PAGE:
Sarcophagus of Jovinus

Type: Sarcophagi
Date: 370, 265
Location or Findspot (Modern-Day Country): France, Italy
Medium: Marble
Dimensions: 1.48 × 2.85 × 1.33 m
Description: Flavius Valerius Jovinus was the leader of the Roman army in Gaul (France) when he defeated the Germanic Alamanni in 367. When he returned to Rome to be honored for his victories (he was named consul), he acquired a marble sarcophagus carved a century earlier (ca. 265) and had its principal figures recarved with his own likeness. Jovinus was probably born in Reims (Roman Durocortorum), and he died there in 370 after converting from paganism to Christianity. He built the first church at Reims, dedicated to Saints Agricola and Vitalis, which housed his tomb; that church was later replaced by Saint-Nicaise.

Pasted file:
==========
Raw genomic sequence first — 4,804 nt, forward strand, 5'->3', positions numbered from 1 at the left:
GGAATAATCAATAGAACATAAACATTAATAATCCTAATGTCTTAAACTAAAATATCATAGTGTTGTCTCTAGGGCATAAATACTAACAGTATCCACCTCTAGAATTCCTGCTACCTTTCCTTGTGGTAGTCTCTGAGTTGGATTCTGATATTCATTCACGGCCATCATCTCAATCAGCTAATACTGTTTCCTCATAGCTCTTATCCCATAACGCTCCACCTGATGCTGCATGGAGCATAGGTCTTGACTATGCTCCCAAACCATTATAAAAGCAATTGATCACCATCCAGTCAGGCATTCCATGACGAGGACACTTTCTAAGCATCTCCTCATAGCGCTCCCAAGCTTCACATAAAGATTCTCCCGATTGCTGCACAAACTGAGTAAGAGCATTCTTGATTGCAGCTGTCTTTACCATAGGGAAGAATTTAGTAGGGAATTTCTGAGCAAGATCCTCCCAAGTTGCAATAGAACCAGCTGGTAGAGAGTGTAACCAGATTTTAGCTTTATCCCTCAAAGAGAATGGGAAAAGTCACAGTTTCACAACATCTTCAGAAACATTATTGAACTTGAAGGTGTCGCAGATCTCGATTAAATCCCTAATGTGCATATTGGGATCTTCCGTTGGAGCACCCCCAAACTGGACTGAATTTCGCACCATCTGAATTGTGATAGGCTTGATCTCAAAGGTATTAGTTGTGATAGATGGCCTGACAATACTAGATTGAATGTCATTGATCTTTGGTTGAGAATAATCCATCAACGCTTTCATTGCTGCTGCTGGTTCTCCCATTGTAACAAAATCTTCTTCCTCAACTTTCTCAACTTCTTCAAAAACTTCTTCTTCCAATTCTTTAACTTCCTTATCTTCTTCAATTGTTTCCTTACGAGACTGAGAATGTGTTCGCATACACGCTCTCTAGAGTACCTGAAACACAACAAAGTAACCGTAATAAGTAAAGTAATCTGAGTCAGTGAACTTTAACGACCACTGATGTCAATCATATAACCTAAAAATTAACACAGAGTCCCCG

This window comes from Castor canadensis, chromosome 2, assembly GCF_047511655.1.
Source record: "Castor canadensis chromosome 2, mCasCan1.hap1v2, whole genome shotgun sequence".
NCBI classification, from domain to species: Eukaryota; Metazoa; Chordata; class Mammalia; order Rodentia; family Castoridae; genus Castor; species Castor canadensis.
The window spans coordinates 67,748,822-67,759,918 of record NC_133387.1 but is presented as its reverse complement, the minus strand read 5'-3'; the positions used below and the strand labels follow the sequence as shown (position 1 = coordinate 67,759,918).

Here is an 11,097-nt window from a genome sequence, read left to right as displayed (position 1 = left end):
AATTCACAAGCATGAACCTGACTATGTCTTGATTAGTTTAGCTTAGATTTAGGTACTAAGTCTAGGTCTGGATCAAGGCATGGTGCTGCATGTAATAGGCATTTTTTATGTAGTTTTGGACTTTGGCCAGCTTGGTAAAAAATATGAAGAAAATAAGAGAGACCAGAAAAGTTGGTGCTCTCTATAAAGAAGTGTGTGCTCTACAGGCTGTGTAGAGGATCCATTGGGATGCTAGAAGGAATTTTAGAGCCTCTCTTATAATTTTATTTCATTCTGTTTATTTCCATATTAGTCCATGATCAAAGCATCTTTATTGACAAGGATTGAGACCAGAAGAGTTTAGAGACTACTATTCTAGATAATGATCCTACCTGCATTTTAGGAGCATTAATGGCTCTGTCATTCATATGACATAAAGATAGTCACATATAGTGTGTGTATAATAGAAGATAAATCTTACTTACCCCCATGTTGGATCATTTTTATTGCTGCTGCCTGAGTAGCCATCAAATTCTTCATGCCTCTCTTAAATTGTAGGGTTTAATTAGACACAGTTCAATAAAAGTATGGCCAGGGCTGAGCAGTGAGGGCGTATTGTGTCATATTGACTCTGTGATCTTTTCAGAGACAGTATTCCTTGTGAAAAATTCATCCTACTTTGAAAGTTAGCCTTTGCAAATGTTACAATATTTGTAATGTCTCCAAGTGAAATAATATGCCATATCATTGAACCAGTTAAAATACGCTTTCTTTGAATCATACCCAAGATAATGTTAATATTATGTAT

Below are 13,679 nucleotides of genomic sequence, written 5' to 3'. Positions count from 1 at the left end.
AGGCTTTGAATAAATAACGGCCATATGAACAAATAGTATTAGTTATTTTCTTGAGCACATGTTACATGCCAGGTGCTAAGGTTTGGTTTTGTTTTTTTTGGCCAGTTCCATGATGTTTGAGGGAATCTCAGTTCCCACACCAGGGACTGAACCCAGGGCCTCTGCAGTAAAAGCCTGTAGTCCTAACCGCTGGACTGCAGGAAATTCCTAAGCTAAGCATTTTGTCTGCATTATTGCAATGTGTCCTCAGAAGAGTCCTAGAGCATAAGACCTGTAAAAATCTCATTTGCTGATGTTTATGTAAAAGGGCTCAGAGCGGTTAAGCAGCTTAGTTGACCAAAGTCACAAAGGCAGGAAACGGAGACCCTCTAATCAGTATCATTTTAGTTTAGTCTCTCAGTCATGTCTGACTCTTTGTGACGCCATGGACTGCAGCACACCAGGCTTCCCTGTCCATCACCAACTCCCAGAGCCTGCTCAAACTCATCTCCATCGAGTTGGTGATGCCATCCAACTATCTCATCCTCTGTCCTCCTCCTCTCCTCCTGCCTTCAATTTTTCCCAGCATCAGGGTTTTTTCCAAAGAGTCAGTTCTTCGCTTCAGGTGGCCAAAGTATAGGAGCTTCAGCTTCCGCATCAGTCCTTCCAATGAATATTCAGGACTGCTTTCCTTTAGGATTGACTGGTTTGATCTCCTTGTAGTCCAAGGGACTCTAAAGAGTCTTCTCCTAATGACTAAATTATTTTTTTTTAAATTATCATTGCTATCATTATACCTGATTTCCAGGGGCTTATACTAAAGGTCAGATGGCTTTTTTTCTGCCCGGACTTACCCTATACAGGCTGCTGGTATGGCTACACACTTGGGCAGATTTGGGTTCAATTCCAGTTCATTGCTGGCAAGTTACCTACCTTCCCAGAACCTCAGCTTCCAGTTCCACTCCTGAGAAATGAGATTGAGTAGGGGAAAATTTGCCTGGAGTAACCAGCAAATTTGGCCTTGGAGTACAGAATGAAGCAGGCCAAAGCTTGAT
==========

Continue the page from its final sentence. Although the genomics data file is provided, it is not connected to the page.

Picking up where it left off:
On the front of the sarcophagus, carved in high relief, the short-haired, beardless Jovinus prepares for the hunt and then confronts a menacing lion, a boar, and human enemies with long hair, mustaches, and sideburns. The sides are carved in low relief, as is typical of Roman sarcophagi, which were meant to be placed against the wall of a tomb.

The sarcophagus was reused for the burial of the Frankish king Carloman, a younger brother of Charlemagne, who died in 771. The iconography of a military leader defeating fierce beasts was often employed for rulers in ancient and medieval art.
Relevant Textbook Chapter(s): 1, 2
Image Credits: Linda Safran

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